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comment Appropriateness of the word 膣外射精 in average adult conversations?
As an aside, what is the equivalent term for 'shotgun marriage'? Is it できちゃったこん?
comment Why is the Hepburn system of romanization generally used over the Nihon-shiki system?
Also my personal favorite, ヴ.
comment How to define 羨ましい?
In the example you gave, I think the translation as 'They are so lucky!' is actually a very good translation of the 'feeling' or nuance of the word 羨ましい. If you want to convey jealousy or envy in the negative sense that we think of, then [嫉妬]{しっと} is the word that I would use.
comment Getting your haircut in Japan
@sawa 髪を梳く means to comb or untangle hair, not to thin, so I think my comment/suggestion is still valid.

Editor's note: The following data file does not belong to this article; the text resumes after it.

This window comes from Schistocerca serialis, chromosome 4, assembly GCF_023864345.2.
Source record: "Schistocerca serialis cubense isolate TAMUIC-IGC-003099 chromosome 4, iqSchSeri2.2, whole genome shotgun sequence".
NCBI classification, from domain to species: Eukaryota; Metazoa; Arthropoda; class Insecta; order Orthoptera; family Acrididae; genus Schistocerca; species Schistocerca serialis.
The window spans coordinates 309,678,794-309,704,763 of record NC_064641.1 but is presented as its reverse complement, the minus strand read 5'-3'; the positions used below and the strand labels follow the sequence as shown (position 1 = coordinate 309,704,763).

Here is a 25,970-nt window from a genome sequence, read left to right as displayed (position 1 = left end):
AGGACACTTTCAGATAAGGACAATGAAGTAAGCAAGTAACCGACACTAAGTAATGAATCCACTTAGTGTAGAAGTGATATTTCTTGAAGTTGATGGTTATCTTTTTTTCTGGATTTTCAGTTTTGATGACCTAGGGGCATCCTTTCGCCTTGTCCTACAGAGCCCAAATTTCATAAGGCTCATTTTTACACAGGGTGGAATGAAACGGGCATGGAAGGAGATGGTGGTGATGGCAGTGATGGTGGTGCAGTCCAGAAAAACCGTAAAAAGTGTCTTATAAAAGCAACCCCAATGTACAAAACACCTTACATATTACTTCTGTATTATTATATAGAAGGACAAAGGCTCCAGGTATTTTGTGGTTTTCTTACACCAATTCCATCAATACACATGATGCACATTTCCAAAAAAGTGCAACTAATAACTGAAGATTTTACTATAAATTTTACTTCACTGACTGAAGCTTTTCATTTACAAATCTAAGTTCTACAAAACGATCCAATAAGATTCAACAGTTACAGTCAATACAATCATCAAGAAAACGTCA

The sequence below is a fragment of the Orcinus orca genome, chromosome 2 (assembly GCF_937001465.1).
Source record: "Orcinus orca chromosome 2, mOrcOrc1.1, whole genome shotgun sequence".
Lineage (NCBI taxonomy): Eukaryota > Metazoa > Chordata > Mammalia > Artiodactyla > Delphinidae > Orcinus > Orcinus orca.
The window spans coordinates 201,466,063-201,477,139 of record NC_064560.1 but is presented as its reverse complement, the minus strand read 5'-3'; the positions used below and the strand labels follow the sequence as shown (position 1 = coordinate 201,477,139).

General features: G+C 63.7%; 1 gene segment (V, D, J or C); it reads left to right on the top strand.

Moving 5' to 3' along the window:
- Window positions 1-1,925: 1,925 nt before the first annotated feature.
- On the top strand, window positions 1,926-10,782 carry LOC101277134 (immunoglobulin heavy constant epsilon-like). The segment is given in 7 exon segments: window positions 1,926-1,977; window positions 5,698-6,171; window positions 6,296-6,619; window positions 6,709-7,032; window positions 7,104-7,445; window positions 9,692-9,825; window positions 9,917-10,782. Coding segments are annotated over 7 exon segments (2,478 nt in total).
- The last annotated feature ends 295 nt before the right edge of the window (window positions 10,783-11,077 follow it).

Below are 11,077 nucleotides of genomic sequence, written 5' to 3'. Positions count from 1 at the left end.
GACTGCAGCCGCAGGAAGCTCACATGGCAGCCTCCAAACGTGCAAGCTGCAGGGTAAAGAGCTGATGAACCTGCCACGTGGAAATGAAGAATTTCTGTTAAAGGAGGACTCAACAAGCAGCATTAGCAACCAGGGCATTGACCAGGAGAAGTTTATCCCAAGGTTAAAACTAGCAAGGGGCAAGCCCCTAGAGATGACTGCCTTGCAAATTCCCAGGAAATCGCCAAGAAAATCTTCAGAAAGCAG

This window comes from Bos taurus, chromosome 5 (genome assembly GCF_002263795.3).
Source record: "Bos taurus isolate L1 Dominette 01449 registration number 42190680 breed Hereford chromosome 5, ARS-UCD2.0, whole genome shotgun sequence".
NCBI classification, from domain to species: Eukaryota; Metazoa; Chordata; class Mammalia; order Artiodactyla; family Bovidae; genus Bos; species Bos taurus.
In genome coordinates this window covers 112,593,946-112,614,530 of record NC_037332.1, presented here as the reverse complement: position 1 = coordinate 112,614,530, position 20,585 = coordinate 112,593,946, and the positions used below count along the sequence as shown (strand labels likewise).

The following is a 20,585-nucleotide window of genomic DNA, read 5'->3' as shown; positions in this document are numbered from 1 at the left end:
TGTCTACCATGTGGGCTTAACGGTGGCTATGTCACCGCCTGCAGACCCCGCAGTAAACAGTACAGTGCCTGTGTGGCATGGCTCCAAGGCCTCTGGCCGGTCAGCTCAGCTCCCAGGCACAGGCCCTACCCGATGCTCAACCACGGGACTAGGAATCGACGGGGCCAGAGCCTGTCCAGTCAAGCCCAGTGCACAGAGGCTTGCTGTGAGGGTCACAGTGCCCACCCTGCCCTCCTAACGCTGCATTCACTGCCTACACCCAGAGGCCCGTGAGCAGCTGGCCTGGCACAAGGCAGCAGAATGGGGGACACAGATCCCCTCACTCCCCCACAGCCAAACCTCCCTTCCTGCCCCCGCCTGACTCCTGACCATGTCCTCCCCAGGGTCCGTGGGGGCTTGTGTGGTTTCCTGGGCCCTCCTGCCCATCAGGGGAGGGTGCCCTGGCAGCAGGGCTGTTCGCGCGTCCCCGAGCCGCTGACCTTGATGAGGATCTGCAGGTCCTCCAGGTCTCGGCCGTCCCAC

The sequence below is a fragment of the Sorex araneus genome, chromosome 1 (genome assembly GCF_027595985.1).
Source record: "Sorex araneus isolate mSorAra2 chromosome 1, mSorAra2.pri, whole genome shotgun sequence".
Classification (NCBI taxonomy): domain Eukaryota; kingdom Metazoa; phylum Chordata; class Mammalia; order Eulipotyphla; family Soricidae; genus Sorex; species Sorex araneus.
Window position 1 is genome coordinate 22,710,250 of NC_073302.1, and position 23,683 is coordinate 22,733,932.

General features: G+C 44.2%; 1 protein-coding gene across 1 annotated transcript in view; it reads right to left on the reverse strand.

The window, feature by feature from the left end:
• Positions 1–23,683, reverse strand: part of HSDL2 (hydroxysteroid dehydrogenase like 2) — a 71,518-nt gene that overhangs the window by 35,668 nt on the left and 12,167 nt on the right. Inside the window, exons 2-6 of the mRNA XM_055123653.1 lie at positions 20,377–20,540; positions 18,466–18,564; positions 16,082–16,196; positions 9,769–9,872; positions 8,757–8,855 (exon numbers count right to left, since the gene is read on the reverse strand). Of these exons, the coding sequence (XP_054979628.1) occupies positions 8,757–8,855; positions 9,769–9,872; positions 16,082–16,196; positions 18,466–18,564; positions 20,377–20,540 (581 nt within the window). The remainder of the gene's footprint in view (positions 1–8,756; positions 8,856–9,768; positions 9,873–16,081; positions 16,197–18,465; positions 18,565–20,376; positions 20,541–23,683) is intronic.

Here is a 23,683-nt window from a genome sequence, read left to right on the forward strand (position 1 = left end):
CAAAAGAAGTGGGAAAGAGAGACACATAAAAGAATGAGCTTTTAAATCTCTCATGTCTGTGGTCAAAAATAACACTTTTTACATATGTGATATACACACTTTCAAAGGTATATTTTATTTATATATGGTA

comment Getting your haircut in Japan
I'm not a linguistics guy, but can the verb すく (I assume you are using the verb 空く) be used this way? It seems to me that this is an intransitive verb, so this usage seems strange to me. I associate this verb with the meaning of 'to be empty, or sparce'. i.e. 電車が空いた(でんしゃがすいた) would be 'the train is not crowded' or of course おなかが空いた is 'hungry', or lit. 'my belly is empty'. To thin out hair, I would suggest 「[薄]{うす}くする」 as in 「[全体的]{ぜんたいてき}に薄くしてください」 'make all of it thinner' or something like that.
comment Why is を used in this situation? 私は先生がネコを好きだと思います
There's nothing I can say to comment on sawa's grammatical explanation (I got lost after 'accusative case'), but I think the original sentence is a good example of why 'textbook Japanese' seems so unnatural. Although this does not answer SLC's question at all, I feel a better solution would be to simply drop the 「私は」 completely and change the sentence to 「先生は猫が好きたと思います」. One of the best steps a beginner/intermediate student of Japanese can to to sound more fluent is to stop using 「私は」 at the beginning of every sentence.